If you are reading this and you are under 30, you probably don’t feel terribly rosy about the future, according to a new piece of research by the pollster Ipsos MORI. Their survey examined how people across a range of countries feel members of their generation will do in life compared to their parents’ generation – and the results suggest that young people in Britain are especially pessimistic compared to their counterparts in other countries.
The online survey, which asked the opinions of a total of 16,000 adults across 20 different countries, was structured around three specific questions. The results broke down as follows:
1. To what extent do you feel today’s youth will have had a better or worse life than their parents’ generation, or will it be about the same?
In Britain, 54% of the people surveyed thought that today’s youth will have a worse life than their parents’ generation, compared with only 20% who thought it would be better.
Interestingly, several other developed countries – including the US, Sweden and France – recorded a higher overall share of respondents who said they thought life would be worse for today’s younger generation. There was a clear divide within the results between industrialised countries, where the survey respondents tended to be more pessimistic than average, and a group of emerging countries led by China, India and Brazil in which people seem to have great hopes that the next generation will be able to enjoy a better life.
2. To what extent do you feel today’s youth will have had a better or worse life than their parents’ generation, or will it be about the same? (Under-30s only)
MORI also asked the first question to a group of respondents in each country where everyone was under the age of 30. Strikingly, they found that just 22% of British respondents in this age group thought that their lives would be better, and the gap between them and the general population was the biggest seen in any of the countries where people took part.
This paints a worrying picture of a generation of young people who not only feel that they have been condemned to a less prosperous future than their parents were able to enjoy, but which also suffers from problems that are not widely understood by older members within society.
Again, it was developing economies where young people were the most optimistic, although with one interesting exception – under-30s in Japan had the fifth-highest level of optimism that they will enjoy a better life than their parents did, despite their ageing population and the prolonged economic slump which the country has endured, although this could be because there are a few signs that growth is finally starting to arrive.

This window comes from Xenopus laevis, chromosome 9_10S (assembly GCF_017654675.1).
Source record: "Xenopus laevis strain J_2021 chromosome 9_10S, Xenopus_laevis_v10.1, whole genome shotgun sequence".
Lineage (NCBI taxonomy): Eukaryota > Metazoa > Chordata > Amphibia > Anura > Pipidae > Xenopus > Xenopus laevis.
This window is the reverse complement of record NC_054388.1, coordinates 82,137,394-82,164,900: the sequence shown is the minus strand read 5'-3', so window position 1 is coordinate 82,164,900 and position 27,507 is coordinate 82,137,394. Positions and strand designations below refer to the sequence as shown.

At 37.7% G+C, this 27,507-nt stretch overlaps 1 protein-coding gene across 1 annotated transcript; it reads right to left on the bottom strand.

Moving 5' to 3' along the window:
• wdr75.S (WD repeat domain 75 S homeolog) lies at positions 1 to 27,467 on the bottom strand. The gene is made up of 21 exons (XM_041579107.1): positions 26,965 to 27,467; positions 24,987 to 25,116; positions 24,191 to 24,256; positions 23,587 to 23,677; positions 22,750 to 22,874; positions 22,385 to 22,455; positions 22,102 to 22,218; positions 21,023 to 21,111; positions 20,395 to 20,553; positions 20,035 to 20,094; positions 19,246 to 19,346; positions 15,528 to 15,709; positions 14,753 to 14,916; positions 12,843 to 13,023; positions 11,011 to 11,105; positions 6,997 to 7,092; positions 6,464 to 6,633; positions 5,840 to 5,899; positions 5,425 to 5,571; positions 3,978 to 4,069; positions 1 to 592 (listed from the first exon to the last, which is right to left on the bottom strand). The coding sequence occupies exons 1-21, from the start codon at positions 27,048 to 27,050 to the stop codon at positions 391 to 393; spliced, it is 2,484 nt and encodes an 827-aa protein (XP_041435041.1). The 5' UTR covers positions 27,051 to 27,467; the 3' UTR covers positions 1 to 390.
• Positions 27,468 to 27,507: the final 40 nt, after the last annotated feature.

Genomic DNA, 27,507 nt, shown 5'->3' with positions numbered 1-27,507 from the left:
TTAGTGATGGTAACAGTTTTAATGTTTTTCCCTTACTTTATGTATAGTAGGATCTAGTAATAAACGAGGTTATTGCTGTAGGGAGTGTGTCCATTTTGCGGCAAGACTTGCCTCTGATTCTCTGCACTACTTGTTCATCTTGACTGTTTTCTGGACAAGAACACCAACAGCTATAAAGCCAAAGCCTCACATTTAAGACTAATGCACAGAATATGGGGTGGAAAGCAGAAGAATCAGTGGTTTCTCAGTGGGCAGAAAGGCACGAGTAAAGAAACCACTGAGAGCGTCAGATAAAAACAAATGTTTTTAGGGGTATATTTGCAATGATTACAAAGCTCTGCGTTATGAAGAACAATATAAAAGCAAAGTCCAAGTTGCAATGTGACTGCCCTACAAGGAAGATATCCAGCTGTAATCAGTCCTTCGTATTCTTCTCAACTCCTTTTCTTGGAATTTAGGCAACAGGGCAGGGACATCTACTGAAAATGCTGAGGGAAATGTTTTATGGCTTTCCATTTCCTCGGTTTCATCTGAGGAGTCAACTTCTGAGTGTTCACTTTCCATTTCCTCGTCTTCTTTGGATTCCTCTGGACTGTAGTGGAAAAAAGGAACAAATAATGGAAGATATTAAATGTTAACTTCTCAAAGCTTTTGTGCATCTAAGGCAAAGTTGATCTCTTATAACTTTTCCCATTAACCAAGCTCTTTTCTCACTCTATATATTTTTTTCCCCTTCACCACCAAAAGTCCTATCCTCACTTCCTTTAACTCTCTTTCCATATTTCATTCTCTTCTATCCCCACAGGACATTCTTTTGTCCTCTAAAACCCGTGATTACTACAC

3. Should older people be expected to make sacrifices to improve the life chances of the young?
Unsurprisingly given the controversial nature of this question, a majority of the respondents in half the countries where MORI undertook this survey were against the idea of older people being expected to make sacrifices. This included Britain, where only 23% were in favour compared with 52% against (although there was no age-breakdown of how people responded).
Despite its ageing population, Germany was the country where levels of opposition were highest (only 9% were in favour there); curiously, Turkey was the country with the highest levels of support, at 70%.
Overall, it’s virtually impossible to really answer this question without possessing some knowledge of how much the welfare state already redistributes in favour of older people in each country. For example, several of the countries don’t have formal pension systems, so asking an older person in a country like that to make sacrifices for the young would sound very different compared to asking the same question in a social democracy like Britain.
Summarising the findings, the managing director of Ipsos MORI, Bobby Duffy, offered the following view: “The findings represent a continuing significant shift in global optimism. The assumption of an automatically better future for the next generation is gone in much of the West – and this could have far-reaching implications for how we engage with national and international politics and economics.”